While both men and women cultivate close relationships, the dynamics of these relationships appear to be quite different. A study published in Adaptive Human Behavior and Physiology sheds light on the differences between men’s and women’s romantic relationships and best friendships.
Forming close bonds with others is an integral part of being human. From an evolutionary standpoint, people need secure and supportive relationships to survive and to reproduce. Be it a romantic relationship or a close friendship, there are certain attributes that characterize intimate relationships.
“Over a number of years studying friendships, we had become increasingly aware of very consistent sex differences in both social skills and sociality,” explained study author Robin I. M. Dunbar, a professor of evolutionary psychology at the University of Oxford.
“These human patterns paralleled sex differences that are widely present in Old World monkeys and apes (the group to which humans belong). People do not often study sex differences in social style (bizarrely, some disciplines even forbid the study of sex differences in anything), and it seemed to us there might be something important that we were missing.”
The researchers noted that one common feature of close relationships is similarity — people tend to create relationships with those who are like them. Evidence also suggests that similarity matters more for certain traits than others, but it is unknown how these traits might differ across male and female relationships. Dunbar and his colleagues set out to pinpoint the traits that support intimacy within relationships and to unearth any sex differences that might be at play.
The researchers recruited 260 participants between the ages of 18 and 80 to complete an online questionnaire that asked them about their close relationships. The participants completed scales to assess the level of intimacy within their romantic partnerships and best friend relationships. They also scored themselves, their partners, and their best friends according to 13 attributes (e.g., intelligence, kindness, athleticism).
In line with previous research, both romantic relationships and best friendships were more similar trait-wise than they would have been if the data had been randomly distributed — supporting the idea that people form relationships with those who they perceive to be similar to them.
Next, the researchers examined how the similarity of each trait contributed to the level of intimacy in a given relationship. Interestingly, sex differences emerged.
For romantic relationships, women appeared to look for similarity in partners to a greater extent than did men. Women rated the intimacy of their romantic relationships higher when they and their partners were more similar in terms of finances, dependability, outgoingness, and kindness. For men, the intimacy of their romantic relationships was not significantly linked to partner similarity on any of the traits.
“Despite all the similarities, the two sexes do live in rather different social worlds,” Dunbar told PsyPost. “They have different interests, different foci and different social styles. One is not better than the other — they are just different ways of achieving the same long-term goal. But it does mean that both sexes need to be aware of that and make the appropriate allowances.”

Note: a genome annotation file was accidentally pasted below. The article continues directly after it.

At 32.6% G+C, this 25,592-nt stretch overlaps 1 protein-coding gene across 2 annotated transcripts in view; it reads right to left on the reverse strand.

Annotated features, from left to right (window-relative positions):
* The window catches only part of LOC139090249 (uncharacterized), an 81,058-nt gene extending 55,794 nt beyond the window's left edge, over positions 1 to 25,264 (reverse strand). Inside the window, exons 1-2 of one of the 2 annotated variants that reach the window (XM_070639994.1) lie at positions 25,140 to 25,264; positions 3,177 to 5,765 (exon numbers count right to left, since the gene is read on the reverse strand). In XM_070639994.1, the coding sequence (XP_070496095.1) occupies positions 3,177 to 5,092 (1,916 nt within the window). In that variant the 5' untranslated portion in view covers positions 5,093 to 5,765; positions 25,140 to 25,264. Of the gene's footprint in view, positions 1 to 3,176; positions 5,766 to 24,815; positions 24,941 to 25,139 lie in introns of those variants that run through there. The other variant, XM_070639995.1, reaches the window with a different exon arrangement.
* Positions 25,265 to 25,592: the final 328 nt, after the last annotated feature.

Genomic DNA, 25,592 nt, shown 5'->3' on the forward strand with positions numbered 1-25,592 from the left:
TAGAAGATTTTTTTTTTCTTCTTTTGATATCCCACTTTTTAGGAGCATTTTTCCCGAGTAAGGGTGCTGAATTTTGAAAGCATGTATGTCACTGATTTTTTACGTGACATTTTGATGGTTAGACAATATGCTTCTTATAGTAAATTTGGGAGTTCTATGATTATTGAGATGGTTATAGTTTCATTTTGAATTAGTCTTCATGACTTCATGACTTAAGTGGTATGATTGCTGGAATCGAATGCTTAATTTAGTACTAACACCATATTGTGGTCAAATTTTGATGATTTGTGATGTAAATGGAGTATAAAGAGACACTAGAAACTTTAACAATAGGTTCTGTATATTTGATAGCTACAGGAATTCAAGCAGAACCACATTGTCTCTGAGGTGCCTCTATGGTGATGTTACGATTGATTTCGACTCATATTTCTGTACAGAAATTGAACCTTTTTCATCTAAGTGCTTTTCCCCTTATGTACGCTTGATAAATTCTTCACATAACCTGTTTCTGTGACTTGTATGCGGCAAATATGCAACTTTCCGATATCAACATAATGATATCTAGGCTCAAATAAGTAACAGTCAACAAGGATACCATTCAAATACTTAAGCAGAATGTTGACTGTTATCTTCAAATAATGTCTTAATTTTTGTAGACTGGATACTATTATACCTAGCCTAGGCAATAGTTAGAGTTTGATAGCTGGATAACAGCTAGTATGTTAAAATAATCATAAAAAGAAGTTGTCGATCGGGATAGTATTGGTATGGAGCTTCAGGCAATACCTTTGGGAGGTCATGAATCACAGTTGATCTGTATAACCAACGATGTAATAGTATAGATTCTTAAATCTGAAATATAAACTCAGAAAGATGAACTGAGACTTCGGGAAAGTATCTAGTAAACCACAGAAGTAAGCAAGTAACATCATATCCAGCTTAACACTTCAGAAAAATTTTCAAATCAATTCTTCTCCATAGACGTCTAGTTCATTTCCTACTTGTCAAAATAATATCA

The dynamics of male and female friendships were quite different. Women’s friendships were most intimate when they and their best friends were most similar in terms of things that seemed to affect the quality of the relationship itself, such as education, humor, and happiness. Men’s friendships were most intimate when they and their best friends were most similar in ways that affect involvement in social activities, such as finances, outgoingness, and social connection.
Dunbar and his colleagues noted that these differences could reflect the fact that women prefer to socialize one-on-one while men prefer to socialize in groups. Notably, same-sex best friendships were much more common (78% among male respondents and 85% among female respondents) than opposite-sex best friendships.
The findings add to the existing evidence that men and women have a fairly different outlook on friendship. While both male and female respondents were equally likely to have a romantic partner, more women (98%) reported having a best friend than did men (85%). Men were also more likely to have a romantic partner but no best friend compared to women. The researchers say these findings support previous evidence that men have social circles that tend to include a collection of casual friendships, whereas women tend to have smaller social circles that include one or two more intimate relationships.
“These differences appear very early in life (long before serious influences of socialization have a lasting effect) and they are also present in monkeys and apes. That said, the differences are not absolutes: as with all traits, physical and psychological, they lie on a continuum, and the two sexes overlap,” Dunbar said.
“A better understanding of individual differences would be highly desirable if we want to understand their origins. While it is always the case that behavior can be tweaked in one direction or another during socialization, what we don’t really know is which components can be adjusted in this way and which not, or by how much. The one thing we should never do is presume on ideological grounds that we know.”
“Our job as scientists is to understand and explain the world. We cannot do that if we assume that we know the answer before we even start,” Dunbar added.
The study, “Sex Differences in Intimacy Levels in Best Friendships and Romantic Partnerships”, was authored by Eiluned Pearce, Anna Machin, and Robin I. M. Dunbar.